New Guard protects Galilee farms from pilferers

With help from abroad, volunteer organization also buys available land to keep it out of Arab hands.

yoel zilberman 248.88 (photo credit: Ron Friedman)
yoel zilberman 248.88
(photo credit: Ron Friedman)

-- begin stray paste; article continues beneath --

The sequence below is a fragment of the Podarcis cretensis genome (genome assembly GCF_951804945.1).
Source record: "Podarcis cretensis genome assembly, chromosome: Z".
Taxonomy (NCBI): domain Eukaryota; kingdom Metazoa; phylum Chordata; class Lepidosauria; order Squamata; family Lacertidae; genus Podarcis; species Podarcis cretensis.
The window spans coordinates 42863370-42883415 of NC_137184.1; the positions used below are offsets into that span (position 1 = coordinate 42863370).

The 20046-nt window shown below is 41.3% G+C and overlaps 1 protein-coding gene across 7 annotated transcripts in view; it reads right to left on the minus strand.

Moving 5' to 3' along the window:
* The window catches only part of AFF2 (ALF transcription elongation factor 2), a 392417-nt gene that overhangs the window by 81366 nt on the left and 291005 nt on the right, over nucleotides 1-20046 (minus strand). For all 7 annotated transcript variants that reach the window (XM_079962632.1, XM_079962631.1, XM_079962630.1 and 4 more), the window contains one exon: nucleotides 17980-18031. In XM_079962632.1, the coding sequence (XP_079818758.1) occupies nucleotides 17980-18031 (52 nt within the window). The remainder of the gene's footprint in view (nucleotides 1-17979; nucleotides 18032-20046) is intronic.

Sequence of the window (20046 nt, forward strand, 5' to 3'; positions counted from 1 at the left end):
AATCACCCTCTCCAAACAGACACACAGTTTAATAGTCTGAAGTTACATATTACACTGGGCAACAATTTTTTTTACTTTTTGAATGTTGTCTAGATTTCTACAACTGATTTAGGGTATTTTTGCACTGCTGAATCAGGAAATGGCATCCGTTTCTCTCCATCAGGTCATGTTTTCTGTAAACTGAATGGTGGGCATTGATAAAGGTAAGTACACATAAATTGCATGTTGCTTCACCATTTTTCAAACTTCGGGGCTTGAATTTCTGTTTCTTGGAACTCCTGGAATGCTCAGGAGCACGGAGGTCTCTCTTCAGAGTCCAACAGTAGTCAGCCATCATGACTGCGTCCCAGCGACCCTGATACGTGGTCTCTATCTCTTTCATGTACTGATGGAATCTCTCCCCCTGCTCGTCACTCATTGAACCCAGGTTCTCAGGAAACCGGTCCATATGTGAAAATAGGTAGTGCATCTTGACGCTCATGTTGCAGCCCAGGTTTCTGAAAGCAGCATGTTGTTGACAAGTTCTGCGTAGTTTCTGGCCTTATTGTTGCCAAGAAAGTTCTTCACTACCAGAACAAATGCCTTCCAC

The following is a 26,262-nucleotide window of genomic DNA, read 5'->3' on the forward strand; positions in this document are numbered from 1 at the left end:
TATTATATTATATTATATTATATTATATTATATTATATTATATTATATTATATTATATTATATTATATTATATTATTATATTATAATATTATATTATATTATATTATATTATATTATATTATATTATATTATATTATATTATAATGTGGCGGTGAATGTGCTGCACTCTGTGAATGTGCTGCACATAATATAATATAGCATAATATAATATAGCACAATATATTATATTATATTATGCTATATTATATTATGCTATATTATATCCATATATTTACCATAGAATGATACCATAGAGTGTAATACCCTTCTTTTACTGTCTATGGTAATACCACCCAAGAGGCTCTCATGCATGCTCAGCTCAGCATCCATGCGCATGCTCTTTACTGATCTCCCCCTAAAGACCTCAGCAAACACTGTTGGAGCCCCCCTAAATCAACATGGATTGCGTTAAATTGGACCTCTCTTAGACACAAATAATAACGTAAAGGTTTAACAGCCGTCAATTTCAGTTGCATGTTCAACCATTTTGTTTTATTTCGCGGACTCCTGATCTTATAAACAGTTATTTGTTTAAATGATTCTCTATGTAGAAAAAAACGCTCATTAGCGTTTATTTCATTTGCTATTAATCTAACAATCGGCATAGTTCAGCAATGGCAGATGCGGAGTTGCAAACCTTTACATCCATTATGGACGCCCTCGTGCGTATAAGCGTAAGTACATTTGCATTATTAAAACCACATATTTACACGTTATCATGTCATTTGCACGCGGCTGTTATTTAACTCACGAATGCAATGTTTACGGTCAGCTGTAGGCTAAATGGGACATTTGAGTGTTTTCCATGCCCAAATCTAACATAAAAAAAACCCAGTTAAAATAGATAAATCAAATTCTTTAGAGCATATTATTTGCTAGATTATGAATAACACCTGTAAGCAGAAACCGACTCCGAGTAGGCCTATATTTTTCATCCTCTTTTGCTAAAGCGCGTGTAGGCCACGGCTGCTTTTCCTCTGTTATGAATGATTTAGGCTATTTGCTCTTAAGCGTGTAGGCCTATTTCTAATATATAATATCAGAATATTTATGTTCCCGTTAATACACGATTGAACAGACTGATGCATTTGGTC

Tired of police ineptitude and concerned about the receding Jewish character of the region, a group of farmers and volunteers from the Galilee have formed an organization called the New Guard (Hashomer Hahadash). The group held its first public conference last Thursday, under the slogan, "Who will save my home?" and called for a reevaluation of Israel's national priorities. Modeled after the original guardsmen, led by Alexander Zaid, who protected the Jewish communities of the region in pre-state Israel at the beginning of the 20th century, the group's volunteers are primarily dedicated to upholding Jewish farming and pasture rights in response to nightly violations by local Beduin herdsmen. Roughly 200 people attended the event that took place at Kiryat Amal, next to the statue of Alexander Zaid. Surrounded by bales of hay and standing on a farm wagon, speeches were given by Kadima MK Israel Hasson, retired general Ram Shmueli and Nazareth Illit Mayor Shimon Gabso. Strategic Affairs Minister Moshe Ya'alon was supposed to attend, but canceled at the last minute after being summoned for a dressing down by Prime Minister Binyamin Netanyahu following statements he had made earlier in the week. "It started when I saw the difficulties my father was facing in confronting Beduin herders from a nearby village, who infiltrated his property, cut his fences and stole his cattle," said the group's founder, 23-year-old Yoel Zilberman from Tzipori, a moshav not far from Nazareth. "Even though I was a soldier at the time, I got permission from my commanders to go home and help him out," he said. "I built an outlook overlooking the pasture grounds and began spending my nights there, keeping watch over the territory." Zilberman recruited friends and volunteers from the nearby towns to help him protect his father's lands and those of a number of other local farmers, and soon the movement was born. "This isn't about solving one individual or another's private problems, this is about protecting all of us. Today it's Chaim Zilberman and Yehuda Marmur, but tomorrow it will be you or me," said E., one of the group's members, who asked that his name be withheld. "We are not a political movement. We are not identified with any party. Our members come from all backgrounds and hold a broad range of political beliefs," said E. "What links us is ideology and the desire to keep the Jewish heritage in the region alive. This isn't Yesha [Judea and Samaria]. We live in the heart of the Israeli consensus." Today, the organization counts 2,000 members, with 300 volunteers doing guard duty regularly. The organization maintains three outposts and is planning to build and man three more by the end of the year. Aside from guarding at the outposts, volunteers patrol the dirt roads surrounding the grazing lands. The guardsmen paint a bleak picture of widespread protection rackets in the region. According to Zilberman's father, Chaim, most of the farmers and herdsmen in the region prefer to pay, rather than face the constant harassment and the expenses involved in fixing fences and making up for losses in cattle and pasture degradation. "What they do is enter into 'partnership' with the criminals," said E. "They either allow them to graze their herds freely, thus in effect giving up large portions of their land, or else they pay out a salary to the local tribal leader, for 'security services.' "We're here to help those who aren't willing to pay protection fees for using their own land," said E. Due to legal restrictions, none of the volunteers are armed and with little money, they can't afford night vision goggles or even binoculars. "All we have are our eyes and our fists," said volunteer Gai Duabe, 19. When asked what they do if they spot trespassers, Duabe explained that the volunteers have authority by proxy to remove anybody who isn't allowed on the land. If they refuse to leave, guardsmen call the police to force them to leave. "We also have the right to temporarily confiscate their livestock if it's on private land," said Duabe. So far the guardsmen haven't been involved in any violent altercations, but Yoel Zilberman thinks it is only a matter of time. He said that farmers in the region have been threatened and attacked in the past. "One of the people who works with us was ambushed by a large group of people. They waited by a curve in the road and pelted his car with rocks. It was a miracle that he came out of it alive," Zilberman said. The guardsmen say that they work in cooperation with the police, but are frustrated by the latter's lack of action. "The police don't want to confront the thieves, they are scared that if they try to enforce the law in the Arab villages, they'll face an uprising, so they prefer to turn a blind eye or make excuses about lack of resources and personnel," said Duabe. Northern District Police spokesman Yehuda Mamman refused to answer questions about the New Guards and their activities. Questions regarding police enforcement of farmers' property rights in the face of incursions were not answered by press time. Avishai Zaid, a descendent of Alexander Zaid, who also attended the conference, said he saw the group's activities as inherently problematic. "When Alexander Zaid and his men were protecting the lands in this area, it was before there was a state. Today we have a state with all the necessary bodies and authorities to solve these problems. "I believe [the New Guard members] have a good understanding of the difficulties of being a farmer, which is by no stretch an easy life, but I'm not sure they should be taking on this role," Zaid added. "As romantic as it is to be defending your property and chasing after criminals, I don't think it's their job. "I'm not a member of this group and nobody asked me to use my ancestor's figure as their logo. I guess it's fine, it's in the public domain, but all the same, I'm not sure what he would think of all this," he said. Also in attendance on Thursday's conference were representatives of The Core of the Fight Against the Privatization of the Land in Israel, a protest group that grew out of opposition to the recently passed Israel Land Administration reform plan. They were there to protest against the sale of Jewish-owned lands to foreigners, something they say is already happen in the Galilee, with sales, ostensibly to local Arabs, who are suspected of getting funding from Persian Gulf sources. They feel the reform will make such sales even more prevalent. But the New Guard and other organizations are doing what they can to buy lands themselves, often funded by Jews from abroad. "There are a bunch of groups, including ours, who don't want to see Jewish lands fall into Arab hands," said E. "So we try and raise money and ask the sellers to consider our offers first because of the ideological aspect of it."